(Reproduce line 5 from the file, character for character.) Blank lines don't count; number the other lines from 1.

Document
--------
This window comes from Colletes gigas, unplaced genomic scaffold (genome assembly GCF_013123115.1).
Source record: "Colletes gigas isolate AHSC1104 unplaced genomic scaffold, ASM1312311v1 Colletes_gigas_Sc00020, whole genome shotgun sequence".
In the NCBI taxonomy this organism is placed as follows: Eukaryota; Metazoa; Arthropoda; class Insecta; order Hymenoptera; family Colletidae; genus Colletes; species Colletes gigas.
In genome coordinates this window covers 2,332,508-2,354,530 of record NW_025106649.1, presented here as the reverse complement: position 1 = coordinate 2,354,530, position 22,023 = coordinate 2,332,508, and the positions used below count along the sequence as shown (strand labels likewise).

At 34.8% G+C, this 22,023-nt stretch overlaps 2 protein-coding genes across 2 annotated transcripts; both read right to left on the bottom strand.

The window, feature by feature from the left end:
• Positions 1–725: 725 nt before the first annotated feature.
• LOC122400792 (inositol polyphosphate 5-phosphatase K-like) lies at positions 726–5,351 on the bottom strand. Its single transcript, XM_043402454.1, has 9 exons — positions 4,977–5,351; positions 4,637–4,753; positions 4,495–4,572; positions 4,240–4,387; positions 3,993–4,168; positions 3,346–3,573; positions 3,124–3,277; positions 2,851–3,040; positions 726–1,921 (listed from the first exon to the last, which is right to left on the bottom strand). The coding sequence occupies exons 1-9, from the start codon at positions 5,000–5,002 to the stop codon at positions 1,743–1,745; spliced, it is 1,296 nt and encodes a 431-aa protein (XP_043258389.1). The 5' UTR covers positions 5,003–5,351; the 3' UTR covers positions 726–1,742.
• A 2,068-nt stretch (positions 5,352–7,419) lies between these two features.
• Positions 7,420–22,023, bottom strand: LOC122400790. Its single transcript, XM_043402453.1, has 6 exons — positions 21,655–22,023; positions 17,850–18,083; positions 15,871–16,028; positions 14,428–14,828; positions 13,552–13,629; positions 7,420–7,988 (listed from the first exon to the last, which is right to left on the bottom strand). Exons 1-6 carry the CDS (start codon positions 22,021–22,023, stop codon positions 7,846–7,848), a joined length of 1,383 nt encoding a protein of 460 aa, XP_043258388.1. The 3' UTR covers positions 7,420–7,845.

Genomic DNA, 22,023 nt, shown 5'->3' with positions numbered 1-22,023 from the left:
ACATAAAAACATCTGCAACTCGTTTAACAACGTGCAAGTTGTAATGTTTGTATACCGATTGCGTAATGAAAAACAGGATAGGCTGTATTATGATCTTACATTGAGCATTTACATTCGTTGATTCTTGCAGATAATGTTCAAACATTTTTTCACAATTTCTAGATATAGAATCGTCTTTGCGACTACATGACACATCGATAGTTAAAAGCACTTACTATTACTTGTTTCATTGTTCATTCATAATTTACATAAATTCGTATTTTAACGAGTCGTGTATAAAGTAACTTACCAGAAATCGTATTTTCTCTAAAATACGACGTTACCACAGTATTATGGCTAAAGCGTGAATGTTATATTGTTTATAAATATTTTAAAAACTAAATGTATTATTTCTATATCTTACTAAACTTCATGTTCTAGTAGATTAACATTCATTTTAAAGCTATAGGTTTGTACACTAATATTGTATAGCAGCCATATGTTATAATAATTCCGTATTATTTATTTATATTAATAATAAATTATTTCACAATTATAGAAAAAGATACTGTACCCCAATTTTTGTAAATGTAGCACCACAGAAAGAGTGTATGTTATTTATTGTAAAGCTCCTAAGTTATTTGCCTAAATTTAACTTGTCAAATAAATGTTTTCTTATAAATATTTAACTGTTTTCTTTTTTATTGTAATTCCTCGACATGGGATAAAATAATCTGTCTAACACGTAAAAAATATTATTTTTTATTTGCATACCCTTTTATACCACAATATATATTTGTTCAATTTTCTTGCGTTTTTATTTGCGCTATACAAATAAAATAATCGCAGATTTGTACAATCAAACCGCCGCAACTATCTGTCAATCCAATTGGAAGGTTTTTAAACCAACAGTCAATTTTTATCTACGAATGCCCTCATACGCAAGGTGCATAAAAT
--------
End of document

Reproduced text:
At 34.8% G+C, this 22,023-nt stretch overlaps 2 protein-coding genes across 2 annotated transcripts; both read right to left on the bottom strand.